PhD student @ MRC Biostatistics Unit, University of Cambridge
1301 karmaJoined Sep 2019Pursuing a doctoral degree (e.g. PhD)Seeking workCambridge, UK



I am an (almost finished) PhD student in biostatistics and infectious disease modelling (population-level); my research focuses on Bayesian statistical methods to produce improved estimates of the number of new COVID-19 infections. During the pandemic, I was a member of SPI-M-O (the UK government committee providing expert scientific advice based on infectious disease modelling and epidemiology).

I enjoy applying my knowledge broadly, including to models of future pandemics, big picture thinking on pandemic preparedness, and forecasting.

How others can help me

I'm currently nearing PhD competition with nothing lined up for after. I'm interested in opportunities in biosecurity and global health, especially answering questions about cost-effectiveness and prioritisation using modelling / stats / epidemiology skills. Please DM if of even vague interest.

How I can help others

Happy to chat about my experience providing scientific advice to government, the biosecurity field, epidemic modelling, doing a PhD, or pretty much anything else!


Since the launch of GPT-4, the next relevant data point will be GPT-5. All the rest is ~noise. 

Yes, and the longer until this release the more we should update towards longer timelines

Why are you ballparking $10b when all of the examples given are many multiples of that? $100b seems like a better estimate.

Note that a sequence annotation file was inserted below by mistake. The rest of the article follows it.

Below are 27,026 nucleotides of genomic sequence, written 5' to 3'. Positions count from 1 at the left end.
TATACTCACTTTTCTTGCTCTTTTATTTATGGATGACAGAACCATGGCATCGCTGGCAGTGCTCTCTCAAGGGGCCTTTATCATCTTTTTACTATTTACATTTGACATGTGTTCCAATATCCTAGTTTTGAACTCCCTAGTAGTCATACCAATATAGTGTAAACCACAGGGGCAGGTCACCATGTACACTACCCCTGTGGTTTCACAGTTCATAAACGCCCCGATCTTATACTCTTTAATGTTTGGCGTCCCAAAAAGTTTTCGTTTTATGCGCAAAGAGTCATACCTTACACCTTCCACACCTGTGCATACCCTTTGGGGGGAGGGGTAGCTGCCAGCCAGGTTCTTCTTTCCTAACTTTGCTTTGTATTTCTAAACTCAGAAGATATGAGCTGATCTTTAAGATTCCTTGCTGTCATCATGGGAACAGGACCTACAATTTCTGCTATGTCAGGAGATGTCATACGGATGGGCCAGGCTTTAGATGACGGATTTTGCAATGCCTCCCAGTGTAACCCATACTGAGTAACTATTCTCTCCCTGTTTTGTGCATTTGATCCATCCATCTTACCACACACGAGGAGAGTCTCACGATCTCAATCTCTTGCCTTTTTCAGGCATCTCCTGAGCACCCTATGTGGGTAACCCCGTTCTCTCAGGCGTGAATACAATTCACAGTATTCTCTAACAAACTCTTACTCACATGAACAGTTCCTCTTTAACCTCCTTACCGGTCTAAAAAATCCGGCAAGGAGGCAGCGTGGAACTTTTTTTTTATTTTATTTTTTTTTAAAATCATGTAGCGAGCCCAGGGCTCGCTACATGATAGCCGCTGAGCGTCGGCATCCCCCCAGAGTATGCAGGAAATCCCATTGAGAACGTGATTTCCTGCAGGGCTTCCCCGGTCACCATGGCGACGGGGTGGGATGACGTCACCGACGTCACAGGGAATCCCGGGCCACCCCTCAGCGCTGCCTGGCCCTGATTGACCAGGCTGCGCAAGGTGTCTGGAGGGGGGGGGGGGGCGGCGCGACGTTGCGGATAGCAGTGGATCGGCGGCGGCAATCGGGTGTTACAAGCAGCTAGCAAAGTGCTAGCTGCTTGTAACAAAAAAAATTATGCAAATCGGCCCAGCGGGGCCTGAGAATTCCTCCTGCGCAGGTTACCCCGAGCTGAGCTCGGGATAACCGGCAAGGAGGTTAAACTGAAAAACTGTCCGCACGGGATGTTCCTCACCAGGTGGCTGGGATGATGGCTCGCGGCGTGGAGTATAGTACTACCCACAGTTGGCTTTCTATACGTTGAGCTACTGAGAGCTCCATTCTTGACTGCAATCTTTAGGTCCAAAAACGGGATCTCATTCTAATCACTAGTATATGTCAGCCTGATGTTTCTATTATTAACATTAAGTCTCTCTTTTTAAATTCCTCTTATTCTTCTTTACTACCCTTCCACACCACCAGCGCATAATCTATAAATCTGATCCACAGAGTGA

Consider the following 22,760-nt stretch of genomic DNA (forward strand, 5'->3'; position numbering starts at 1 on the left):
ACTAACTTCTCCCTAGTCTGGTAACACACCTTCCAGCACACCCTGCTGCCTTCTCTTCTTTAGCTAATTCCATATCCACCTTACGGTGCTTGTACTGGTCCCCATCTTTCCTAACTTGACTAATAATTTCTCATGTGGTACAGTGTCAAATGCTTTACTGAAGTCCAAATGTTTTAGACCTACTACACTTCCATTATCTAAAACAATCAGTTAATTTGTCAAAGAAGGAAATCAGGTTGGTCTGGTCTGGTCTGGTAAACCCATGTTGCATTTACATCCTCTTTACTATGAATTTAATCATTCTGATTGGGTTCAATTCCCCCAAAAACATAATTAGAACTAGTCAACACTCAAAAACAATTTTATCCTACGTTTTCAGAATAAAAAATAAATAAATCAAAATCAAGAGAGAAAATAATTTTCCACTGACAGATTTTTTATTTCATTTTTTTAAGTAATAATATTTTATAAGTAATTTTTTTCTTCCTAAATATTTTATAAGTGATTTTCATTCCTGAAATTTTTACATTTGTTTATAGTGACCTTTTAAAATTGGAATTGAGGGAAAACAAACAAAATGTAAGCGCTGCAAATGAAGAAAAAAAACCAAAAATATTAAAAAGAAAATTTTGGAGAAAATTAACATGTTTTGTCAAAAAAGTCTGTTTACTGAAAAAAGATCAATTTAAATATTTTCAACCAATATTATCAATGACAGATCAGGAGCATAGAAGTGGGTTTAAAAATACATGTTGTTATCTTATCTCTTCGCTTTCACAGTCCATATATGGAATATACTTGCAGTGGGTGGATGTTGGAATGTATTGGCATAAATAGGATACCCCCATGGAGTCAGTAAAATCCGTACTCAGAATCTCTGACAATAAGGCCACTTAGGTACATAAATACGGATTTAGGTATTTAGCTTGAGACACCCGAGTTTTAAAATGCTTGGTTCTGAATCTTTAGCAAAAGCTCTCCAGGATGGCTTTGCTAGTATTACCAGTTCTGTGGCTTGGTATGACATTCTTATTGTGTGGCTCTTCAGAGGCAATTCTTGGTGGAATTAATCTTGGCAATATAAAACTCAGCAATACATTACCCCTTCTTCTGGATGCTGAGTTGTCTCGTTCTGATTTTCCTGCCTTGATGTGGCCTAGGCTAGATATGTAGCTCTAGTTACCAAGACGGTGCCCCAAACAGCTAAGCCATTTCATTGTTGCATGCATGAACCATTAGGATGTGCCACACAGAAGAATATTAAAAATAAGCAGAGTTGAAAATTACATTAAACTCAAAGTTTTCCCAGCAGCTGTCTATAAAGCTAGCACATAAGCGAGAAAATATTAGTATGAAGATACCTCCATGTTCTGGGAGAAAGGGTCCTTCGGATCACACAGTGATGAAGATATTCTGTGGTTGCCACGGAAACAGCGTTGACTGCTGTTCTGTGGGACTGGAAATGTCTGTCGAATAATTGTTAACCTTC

I also suspect we're targeting easy to eradicate diseases. Those without animal reservoirs that will cause resurgences and where there are effective interventions. Therefore, I'd suggest this is a lower bound.

Can I get alerts when new jobs get added matching my criteria?

Your objections seem reasonable but I do not understand their implications due to a lack of finance background. Would you mind helping me understand how your points affect the takeaway? Specifically, do you think that the estimates presented here are biased, much more uncertain than the post implies, or something else?

Thanks - I think this type of careful empirical analysis, and its distillation, is some of the next content on the forum. I found your section on varying parameters particularly helpful for quantifying how sensitive the approach is to these non-empirical inputs.

Based on the abstract, that study is based on a survey where they asked people about hypothetical future scenarios. Those surveys are generally considered pretty inaccurate (most people forecast their future decisions poorly) so I wouldn't put much weight on it.

So the question is basically whether the (upkeep costs + opportunity cost of money - benefit from events) is more or less than discount from selling quickly?

What do you mean by take a huge loss? I'm not sure paper losses are relevant here.

Interesting read, I'm left unconvinced that traditional pharma is moving much slower than optimal. That would seem to imply that they're leaving a lot of money on the table (quicker approval = longer selling the drug before patent expires).

I have three speculative ideas on why this might be. Cost of the process, ability to scale the process, and risk (e.g. amount of resources wasted if a drug fails at some stage in development).

As the article points out, pharma can do this when the incentives are right (COVID vaccines) which implies there's a reason to not do it normally.

You need a step beyond this though. Not just that we are coming up with harder moral problems, but that solving those problems is important to future moral progress.

Perhaps a structure as simple as the one that has worked historically will prove just as useful in the future, or, as you point out has happened in the past, wider societal changes (not progress in moral philosophy at an academic discipline) is the major driver. In either case, all this complex moral philosophy is not the important factor for practical moral progress across society.

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